Of course, what I have just described are only moments of seeing these works. The displacement of the shadows in the concave forms, as we move laterally along the slabs, is constantly remodelling our perception of them. I mentioned the fact that, in front of the women of Bentalha, we go from a vision of sensuality to that of a gaping wound. I could have said, about the hands at the wake, that their desperate agitation sometimes sets in what, to my eyes, are comical or even obscene gestures. And, again: moving back and forth in front of the head of Mohamed's father, I see his features change, grow older or younger, go from an animal expression to a serene gentleness. What I know about how these works were made confirms that this dynamic vision is, of course, no coincidence. All the art of Pascal Convert and the sculptors who assist him, Eric Saint Chaffray and Claus Velte, consists in interpreting their model in such a way - correcting an effect of perspective here, and, if necessary, as it was for Mohamed, recreating the situation with living models - as to restore movement to these bodies that the photographs show as dead or prostrate. In the documentary about the making of the Pieta du Kosovo, we hear the artist doggedly insisting on this movement. During the production process, the clay stage - that is to say, the full relief sculpture made before the cast is taken in wax - terrifies him by its resemblance to a death mask or cenotaph. To convey what he is looking for, he shows a photograph of a medieval sculpture, a saint who seems to be breaking into a sprint, her coat rippled with folds. Another photograph pinned to the studio wall is a reproduction of a 20th-century masterpiece, Unique Forms of Continuity in Space, that is, Boccioni's walking man. Boccioni belonged to the Futurist movement. The least we can say is that Futurism was a movement that was "engaged" with its period. However, Boccioni's figure, endowed with wings or flames by his walking, can also be seen as the symbol of a man escaping his destiny. Like these people who, at the worst or last moment in their life, were photographed, and who are now transfigured.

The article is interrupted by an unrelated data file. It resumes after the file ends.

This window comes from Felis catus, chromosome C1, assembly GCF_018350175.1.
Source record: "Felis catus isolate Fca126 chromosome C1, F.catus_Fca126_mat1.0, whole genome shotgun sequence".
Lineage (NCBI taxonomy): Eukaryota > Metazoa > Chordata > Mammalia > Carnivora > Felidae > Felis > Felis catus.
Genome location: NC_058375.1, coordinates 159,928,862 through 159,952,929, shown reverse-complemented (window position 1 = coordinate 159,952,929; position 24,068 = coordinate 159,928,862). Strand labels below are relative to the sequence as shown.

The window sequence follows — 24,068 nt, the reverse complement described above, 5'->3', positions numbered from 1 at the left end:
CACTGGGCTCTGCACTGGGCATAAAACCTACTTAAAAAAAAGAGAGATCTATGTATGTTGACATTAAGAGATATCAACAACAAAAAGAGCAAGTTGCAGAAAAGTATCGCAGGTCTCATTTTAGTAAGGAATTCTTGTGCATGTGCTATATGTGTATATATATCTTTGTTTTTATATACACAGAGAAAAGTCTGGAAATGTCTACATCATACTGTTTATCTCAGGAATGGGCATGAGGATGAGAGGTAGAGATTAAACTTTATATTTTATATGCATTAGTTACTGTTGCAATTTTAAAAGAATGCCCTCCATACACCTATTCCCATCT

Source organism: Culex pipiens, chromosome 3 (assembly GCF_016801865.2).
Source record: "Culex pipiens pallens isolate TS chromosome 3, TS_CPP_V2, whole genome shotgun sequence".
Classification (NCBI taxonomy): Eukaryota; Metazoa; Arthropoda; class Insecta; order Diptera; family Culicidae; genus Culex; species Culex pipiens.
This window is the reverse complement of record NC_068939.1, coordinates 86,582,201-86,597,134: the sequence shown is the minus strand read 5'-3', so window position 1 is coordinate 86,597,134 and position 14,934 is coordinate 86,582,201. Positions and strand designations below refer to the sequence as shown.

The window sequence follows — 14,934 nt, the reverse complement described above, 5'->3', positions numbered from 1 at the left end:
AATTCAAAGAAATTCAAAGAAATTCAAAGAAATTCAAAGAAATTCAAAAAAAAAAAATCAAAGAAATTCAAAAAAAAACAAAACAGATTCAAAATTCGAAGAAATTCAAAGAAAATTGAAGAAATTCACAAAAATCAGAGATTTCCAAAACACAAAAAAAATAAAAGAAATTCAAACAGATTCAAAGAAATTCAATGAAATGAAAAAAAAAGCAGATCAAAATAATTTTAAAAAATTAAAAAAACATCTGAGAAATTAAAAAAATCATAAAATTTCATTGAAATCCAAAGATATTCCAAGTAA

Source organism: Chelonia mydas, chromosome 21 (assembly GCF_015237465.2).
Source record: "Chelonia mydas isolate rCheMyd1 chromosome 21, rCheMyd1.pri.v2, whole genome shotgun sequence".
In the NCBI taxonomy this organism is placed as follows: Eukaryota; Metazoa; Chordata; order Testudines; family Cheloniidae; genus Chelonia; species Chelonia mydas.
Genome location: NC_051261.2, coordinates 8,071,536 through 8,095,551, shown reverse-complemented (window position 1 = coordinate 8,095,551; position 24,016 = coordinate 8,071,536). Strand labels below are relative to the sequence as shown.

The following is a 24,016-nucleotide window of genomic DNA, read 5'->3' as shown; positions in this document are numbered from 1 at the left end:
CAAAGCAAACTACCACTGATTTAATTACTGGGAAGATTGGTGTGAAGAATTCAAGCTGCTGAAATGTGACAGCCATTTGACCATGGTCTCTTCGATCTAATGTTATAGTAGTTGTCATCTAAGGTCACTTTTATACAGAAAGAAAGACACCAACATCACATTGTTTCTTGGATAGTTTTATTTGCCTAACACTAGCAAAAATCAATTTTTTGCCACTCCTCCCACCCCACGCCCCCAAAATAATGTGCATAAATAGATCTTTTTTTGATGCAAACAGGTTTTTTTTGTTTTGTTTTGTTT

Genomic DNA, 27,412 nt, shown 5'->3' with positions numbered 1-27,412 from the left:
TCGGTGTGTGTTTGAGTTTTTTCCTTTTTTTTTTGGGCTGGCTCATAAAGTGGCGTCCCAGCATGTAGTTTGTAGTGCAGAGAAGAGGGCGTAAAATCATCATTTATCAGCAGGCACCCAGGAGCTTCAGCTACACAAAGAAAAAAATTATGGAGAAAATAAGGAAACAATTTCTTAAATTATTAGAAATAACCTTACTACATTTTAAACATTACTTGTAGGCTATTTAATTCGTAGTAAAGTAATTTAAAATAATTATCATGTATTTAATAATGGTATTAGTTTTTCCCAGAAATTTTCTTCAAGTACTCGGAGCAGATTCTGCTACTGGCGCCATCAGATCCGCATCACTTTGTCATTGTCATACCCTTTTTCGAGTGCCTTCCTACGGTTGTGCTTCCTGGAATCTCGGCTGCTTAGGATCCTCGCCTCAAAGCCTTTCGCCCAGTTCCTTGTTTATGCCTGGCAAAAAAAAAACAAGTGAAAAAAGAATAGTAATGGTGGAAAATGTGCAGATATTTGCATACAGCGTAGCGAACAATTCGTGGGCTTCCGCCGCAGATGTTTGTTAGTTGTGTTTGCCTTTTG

Catherine Millet

1 - Festival Printemps de septembre à Toulouse, 24 septembre - 17 octobre 2004. Articles de Brigitte Ollier dans Libération du 28 septembre 2004 et de Michel Guerrin dans Le Monde du 30 septembre.

2 - Grasset, 1985.

3 - Dans le film documentaire de Fabien Béziat sur la réalisation de La pietà du Kosovo.

4 - Iris-Time, (l'artventure), Denoël, 1978.

5 - Manet, Skira, 1955.